A small private plane piloted by a San Luis Obispo businessman crashed near San Bernardino International Airport on Monday morning, injuring him and a passenger, according to authorities.
Lonny W. Rollins — owner of San Luis Obispo tech firm Innovative Concepts — was piloting the plane when it crashed just before noon at a recreational vehicle storage yard about a half-mile southwest of the airport.
Innovative Concepts at 3440 Roberto Court is an online support business. Rollins has owned it since 1989.
Rollins’ plane was a 1969 Beechcraft Baron 55, which has two engines and seats six, according to Federal Aviation Administration records.
FAA spokesman Ian Gregor said the pilot reported a problem about 11:45 a.m. and the airplane went down about a minute later.
San Bernardino city fire spokesman Jason Serrano said both of the plane’s occupants were taken to Loma Linda University Medical Center in “critical and serious” condition, according to the San Bernardino Sun newspaper.
Rollins, 39, and his friend Greg Fitzgerald had flown to San Bernardino for a business meeting, said Chris Arndt, Innovative Concepts’ director of information technology.
“He owns the plane and flies it a lot,” Arndt said.
Fitzgerald, 61, of Paso Robles is managing partner of Vision-Work Associates and capital campaign manager for the new Cambria Library project.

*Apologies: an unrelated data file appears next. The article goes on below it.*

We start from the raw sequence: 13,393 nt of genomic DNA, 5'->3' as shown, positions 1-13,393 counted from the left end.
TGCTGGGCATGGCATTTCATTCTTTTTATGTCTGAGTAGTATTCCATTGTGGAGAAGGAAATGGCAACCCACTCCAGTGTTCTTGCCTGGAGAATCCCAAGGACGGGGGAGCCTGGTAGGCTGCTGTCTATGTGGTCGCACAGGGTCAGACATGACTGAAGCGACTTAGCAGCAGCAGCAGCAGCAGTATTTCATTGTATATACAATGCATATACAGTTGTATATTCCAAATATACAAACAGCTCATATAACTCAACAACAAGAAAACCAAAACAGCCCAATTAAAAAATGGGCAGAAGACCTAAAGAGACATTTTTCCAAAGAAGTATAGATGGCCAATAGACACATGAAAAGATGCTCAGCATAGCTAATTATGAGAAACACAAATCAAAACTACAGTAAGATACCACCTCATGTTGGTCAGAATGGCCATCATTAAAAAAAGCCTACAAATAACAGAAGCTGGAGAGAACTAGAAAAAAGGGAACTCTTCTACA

The former Cambria resident was on the Cambria Community Services District board from 2000 to 2002, when he, his wife, Carol, and their family moved to Paso Robles.
Carol Fitzgerald said Monday she’d been informed that while her husband’s injuries are serious, including multiple fractures, doctors are confident he will recover.
Arndt said he had not learned any details about Rollins’ condition.
The plane left San Luis Obispo County Regional Airport at 10:34 a.m., according to FlightAware, an aviation website that tracks aircraft paths and flight plans filed with the FAA. It was due in San Bernardino at 12:12 p.m.
Serrano says a team of aircraft firefighters was at the airport for an experimental flight and witnessed the plane flying on its side close to the ground.
The Associated Press and Tribune staff writers David Sneed and Kathe Tanner contributed to this report.